Ruprecht is the literal epitome of anal-retentiveness, claiming to collect his farts in mason jars. He also has this icky tendency to act out childhood fantasies about his mom's boobs.
What's more, he's not even Ruprecht. He's Freddy Benson, a small-time crook who swindles rich chicks out of measly sums amid lies about granny's declining health.
He's hot to up the ante, and he's about to learn from the master. Lawrence Jameson is Donald Trump to Benson's petty clerk, a downy über-sophisticate who has made a mega-living off his female targets. But the French Riviera ain't big enough for the both of 'em, and they eventually bet that whichever man fails to score $50,000 from the latest sucker has to get outta Dodge.
What follows is the rest of Dirty Rotten Scoundrels, in its stage musical world premiere at the Old Globe. The fact that a wager governs the outcome is plausible enough; the payoff stokes these crazy cons as much as the pissing match to come. The secret to success, Jameson (John Lithgow) glibly declares in one of the show's 18 numbers, is to "Give Them What They Want"-spread the honey, wait for the flies to swarm, snatch their pocketbooks and leave 'em for dead. Concealed identities, two mealy-mouthed goons, a jilted fiancée, a romantic chance meeting and a bunch of other stuff collide to turn the tables on the pair.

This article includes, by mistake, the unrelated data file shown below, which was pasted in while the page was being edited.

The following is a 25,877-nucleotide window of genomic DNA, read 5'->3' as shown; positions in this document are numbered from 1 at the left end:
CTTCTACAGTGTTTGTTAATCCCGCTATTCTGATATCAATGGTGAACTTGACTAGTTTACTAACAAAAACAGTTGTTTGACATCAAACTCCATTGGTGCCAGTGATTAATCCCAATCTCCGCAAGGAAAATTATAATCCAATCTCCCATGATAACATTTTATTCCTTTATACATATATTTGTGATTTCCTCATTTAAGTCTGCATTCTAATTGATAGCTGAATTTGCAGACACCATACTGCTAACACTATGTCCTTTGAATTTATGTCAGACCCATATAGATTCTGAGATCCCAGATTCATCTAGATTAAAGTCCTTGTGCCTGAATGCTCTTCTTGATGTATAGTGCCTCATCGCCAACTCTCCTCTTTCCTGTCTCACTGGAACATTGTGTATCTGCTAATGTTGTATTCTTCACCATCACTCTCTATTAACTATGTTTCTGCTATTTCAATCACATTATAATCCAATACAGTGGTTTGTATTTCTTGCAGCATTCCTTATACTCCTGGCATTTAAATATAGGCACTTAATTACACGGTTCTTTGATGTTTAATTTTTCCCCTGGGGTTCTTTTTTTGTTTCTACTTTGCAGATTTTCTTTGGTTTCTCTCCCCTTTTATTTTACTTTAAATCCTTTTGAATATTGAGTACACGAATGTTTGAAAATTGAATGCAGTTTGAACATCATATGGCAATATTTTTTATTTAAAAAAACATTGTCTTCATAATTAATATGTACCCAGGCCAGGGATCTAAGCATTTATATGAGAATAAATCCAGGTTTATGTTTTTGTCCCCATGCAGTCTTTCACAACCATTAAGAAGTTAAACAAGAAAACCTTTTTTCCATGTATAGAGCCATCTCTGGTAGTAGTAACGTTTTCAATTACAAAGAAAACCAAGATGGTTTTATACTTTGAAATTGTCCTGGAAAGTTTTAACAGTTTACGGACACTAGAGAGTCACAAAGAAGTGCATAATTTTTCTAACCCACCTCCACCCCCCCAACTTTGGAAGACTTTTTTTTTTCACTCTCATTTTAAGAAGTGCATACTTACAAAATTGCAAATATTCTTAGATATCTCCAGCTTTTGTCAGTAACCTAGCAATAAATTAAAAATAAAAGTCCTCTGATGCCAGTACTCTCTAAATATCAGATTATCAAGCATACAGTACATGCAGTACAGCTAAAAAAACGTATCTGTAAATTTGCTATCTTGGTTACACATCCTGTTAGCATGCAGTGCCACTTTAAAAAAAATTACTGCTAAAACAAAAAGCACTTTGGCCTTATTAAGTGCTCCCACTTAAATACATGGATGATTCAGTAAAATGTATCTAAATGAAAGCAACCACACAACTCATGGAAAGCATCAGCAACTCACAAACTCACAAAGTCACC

But there's an overexuberance to Jack O'Brien's direction and Jerry Mitchell's choreography. Jameson's deception of bride-to-be Jolene (Sara Gettelfinger) and the unlikely coupling of swinger Muriel (Joanna Gleason) and major-domo Andre (Gregory Jbara) are wonderful concepts-but they and other understories are painted so vividly that they take on too-significant lives of their own (a problem that dogged the Old Globe's otherwise excellent Don Juan last May). Themes B through Z assume the visual and musical importance of theme A, and eventually, it's harder and harder to tell which is which.
Sherie Rene Scott and Norbert Leo Butz have a ball as Christine Colgate and Benson. Theirs is the most fluid interaction in the show, and it evolves from the wealth of experience around them-in 2000, Globe artistic director O'Brien teamed with Mitchell and Scoundrels composer-lyricist David Yazbek to create the Globe's The Full Monty, which eventually earned 11 Tony nominations.
The Scoundrels book by Jeffrey Lane is based on the 1988 movie starring Michael Caine and Steve Martin. The show is set for a January move to Broadway, where Mitchell's fun dances, Ted Sperling's music direction and David Rockwell's clever sets will likely appeal to fans of the musical form. It's a pleasant outing, with popular light comedian Lithgow (who's no singer) and Scott (who most certainly is) leading a game collective. And there's a hilarious dig at the Bush family during "All About Ruprecht," the number that introduces Benson as Jameson's weird younger brother.
But Dirty Rotten Scoundrels is also surprisingly weak in defining its points of reference, especially the visual ones. The result is a show that receives more than it gives. It's recommended, but not with any particular excitement or spontaneity.
This review is based on the matinee performance of Sept. 25. Dirty Rotten Scoundrels runs through Oct. 24 at the Old Globe mainstage. $45-$75. 619-23-GLOBE.